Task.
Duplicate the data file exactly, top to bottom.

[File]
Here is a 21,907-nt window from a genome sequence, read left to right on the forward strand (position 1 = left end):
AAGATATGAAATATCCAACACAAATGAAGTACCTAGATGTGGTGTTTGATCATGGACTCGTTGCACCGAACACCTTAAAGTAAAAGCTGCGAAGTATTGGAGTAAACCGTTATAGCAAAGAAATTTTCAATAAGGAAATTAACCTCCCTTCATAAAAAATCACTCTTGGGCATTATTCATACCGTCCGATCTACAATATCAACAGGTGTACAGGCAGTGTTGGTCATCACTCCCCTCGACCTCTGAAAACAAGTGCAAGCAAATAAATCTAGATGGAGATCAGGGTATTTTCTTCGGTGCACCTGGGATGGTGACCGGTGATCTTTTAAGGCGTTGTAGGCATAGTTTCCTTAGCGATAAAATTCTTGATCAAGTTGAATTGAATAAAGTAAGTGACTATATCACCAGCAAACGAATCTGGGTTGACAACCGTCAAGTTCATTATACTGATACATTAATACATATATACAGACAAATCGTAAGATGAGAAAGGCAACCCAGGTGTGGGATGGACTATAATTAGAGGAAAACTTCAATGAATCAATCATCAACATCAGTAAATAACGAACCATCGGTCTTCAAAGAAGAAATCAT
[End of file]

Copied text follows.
Here is a 21,907-nt window from a genome sequence, read left to right on the forward strand (position 1 = left end):
AAGATATGAAATATCCAACACAAATGAAGTACCTAGATGTGGTGTTTGATCATGGACTCGTTGCACCGAACACCTTAAAGTAAAAGCTGCGAAGTATTGGAGTAAACCGTTATAGCAAAGAAATTTTCAATAAGGAAATTAACCTCCCTTCATAAAAAATCACTCTTGGGCATTATTCATACCGTCCGATCTACAATATCAACAGGTGTACAGGCAGTGTTGGTCATCACTCCCCTCGACCTCTGAAAACAAGTGCAAGCAAATAAATCTAGATGGAGATCAGGGTATTTTCTTCGGTGCACCTGGGATGGTGACCGGTGATCTTTTAAGGCGTTGTAGGCATAGTTTCCTTAGCGATAAAATTCTTGATCAAGTTGAATTGAATAAAGTAAGTGACTATATCACCAGCAAACGAATCTGGGTTGACAACCGTCAAGTTCATTATACTGATACATTAATACATATATACAGACAAATCGTAAGATGAGAAAGGCAACCCAGGTGTGGGATGGACTATAATTAGAGGAAAACTTCAATGAATCAATCATCAACATCAGTAAATAACGAACCATCGGTCTTCAAAGAAGAAATCAT